Three sites have emerged as the main contenders for the location of a new policing training college in Northern Ireland.
Cookstown in County Tyrone and the County Antrim areas of Crumlin and Nutts Corner, have all been shortlisted, and the Policing Board is to make a final decision on Thursday.
Some sources have suggested that a site beside the food science centre in Cookstown could emerge as the preferred location for the academy which is expected to open in 2007.
As well as training hundreds of fledgling Police Service of Northern Ireland officers, siting the college would also provide a massive economic boost for the area.
DUP assembly member for Mid-Ulster, Reverend William McCrea, has been campaigning for Cookstown to host the police training college.
A member of the local District Policing Partnership, Mr McCrea said the area lent itself to a prestigious police academy "that the world is going to come to see."
"We are going to offer a prestigious development, it is going to bring investment to our area, there's a lot of other jobs... that can come with it," he said.
"It's going to be a boost to the community, because it's giving a clear signal to the people of Northern Ireland .... that there's no no-go areas for policing."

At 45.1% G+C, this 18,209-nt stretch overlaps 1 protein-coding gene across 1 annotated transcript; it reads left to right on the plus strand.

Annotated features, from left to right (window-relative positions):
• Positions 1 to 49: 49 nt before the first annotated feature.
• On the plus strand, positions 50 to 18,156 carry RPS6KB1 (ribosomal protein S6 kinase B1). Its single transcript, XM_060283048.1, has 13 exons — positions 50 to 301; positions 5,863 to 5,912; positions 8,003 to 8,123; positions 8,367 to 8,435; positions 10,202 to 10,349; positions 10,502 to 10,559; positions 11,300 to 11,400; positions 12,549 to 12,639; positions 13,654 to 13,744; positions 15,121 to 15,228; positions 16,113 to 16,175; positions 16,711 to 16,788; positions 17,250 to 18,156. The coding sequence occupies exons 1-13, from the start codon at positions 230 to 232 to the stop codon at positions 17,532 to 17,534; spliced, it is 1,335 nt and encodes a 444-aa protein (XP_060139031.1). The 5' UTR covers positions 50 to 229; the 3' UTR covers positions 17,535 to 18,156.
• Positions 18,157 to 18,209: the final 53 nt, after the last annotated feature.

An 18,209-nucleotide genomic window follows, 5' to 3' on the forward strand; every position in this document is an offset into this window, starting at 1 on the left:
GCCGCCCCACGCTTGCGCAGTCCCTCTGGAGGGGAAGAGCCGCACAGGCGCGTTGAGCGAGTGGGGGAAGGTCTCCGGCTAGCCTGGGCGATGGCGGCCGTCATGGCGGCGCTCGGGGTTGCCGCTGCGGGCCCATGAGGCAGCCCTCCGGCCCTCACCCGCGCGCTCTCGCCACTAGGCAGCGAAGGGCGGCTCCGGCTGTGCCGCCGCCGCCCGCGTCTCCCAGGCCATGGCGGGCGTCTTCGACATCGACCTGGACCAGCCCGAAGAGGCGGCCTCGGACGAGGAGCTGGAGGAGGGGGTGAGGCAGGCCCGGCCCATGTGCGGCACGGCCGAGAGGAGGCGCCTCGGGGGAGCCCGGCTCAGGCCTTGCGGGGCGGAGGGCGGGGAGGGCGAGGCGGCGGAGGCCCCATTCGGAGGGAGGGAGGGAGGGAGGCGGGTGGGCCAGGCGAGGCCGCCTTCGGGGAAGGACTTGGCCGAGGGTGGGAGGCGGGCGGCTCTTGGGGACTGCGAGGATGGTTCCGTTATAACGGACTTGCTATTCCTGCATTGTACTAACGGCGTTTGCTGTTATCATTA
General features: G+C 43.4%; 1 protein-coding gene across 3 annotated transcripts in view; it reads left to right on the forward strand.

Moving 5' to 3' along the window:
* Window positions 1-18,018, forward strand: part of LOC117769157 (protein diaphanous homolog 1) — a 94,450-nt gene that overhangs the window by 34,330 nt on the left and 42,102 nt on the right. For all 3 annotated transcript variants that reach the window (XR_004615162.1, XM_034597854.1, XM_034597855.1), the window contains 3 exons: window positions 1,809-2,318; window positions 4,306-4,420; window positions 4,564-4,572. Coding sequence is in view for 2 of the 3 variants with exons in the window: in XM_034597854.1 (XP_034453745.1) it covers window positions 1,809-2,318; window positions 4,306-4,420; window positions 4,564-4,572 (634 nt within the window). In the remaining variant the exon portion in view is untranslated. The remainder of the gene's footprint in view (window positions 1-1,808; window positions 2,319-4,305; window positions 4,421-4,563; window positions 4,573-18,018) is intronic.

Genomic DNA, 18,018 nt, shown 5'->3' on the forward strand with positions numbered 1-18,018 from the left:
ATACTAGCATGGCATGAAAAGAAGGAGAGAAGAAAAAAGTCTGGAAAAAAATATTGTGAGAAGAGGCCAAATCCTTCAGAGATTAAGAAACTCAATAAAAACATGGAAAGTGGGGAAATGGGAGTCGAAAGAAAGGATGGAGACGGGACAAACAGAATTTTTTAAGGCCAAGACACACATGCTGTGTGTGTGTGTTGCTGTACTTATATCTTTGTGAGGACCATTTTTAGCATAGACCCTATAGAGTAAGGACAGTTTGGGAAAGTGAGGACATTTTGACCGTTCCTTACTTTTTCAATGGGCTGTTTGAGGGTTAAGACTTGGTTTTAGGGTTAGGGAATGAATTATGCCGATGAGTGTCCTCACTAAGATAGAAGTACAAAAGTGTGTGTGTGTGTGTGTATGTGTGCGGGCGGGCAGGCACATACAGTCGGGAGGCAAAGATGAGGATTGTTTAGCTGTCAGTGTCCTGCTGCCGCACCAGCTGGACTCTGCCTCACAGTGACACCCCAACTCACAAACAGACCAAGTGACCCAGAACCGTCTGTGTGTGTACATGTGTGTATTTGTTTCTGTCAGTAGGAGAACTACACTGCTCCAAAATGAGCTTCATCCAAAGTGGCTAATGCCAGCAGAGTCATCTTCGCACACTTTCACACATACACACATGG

He said he had no concerns about the safety of such an academy.
However, Mid Ulster MP, Sinn Fein's Martin McGuinness said there were already many questions surrounding the policing issue being asked within the republican/nationalist community.
Martin McGuinness: "It's about getting policing right"
"It's not about buildings, it's not about institutions, it's about getting policing right and we haven't got policing right," he said.
"I am continuing to negotiate to bring about that new policing services, because there's nothing I would love more than to bring about a situation where we see everybody within our society in a position to sign up to new policing arrangements which were promised under the terms of the Good Friday Agreement.
"The big difficulty that we face at the moment is that we don't have that sort of policing service."
The Patten Commission recommended that a new state of the art academy should be built to replace the present college at Garnerville in east Belfast.
Its facilities have been strongly criticised by the former Police Oversight Commissioner Tom Constantine.
The proposal still has to be endorsed when the Deputy Chief Constable Paul Leighton, puts it to a full meeting of the Policing Board in Belfast.
Chief Constable Hugh Orde has already made it clear he wants the college to be
one of the finest in the world as part of his vision to turn his force into a
role model for others.
The changes to policing in Northern Ireland came as part of sweeping reforms to the service under the terms of the 1998 Good Friday Agreement peace accord.
New PSNI trainees are recruited on a 50:50 Catholic-Protestant basis and recruitment will continue under this quota system.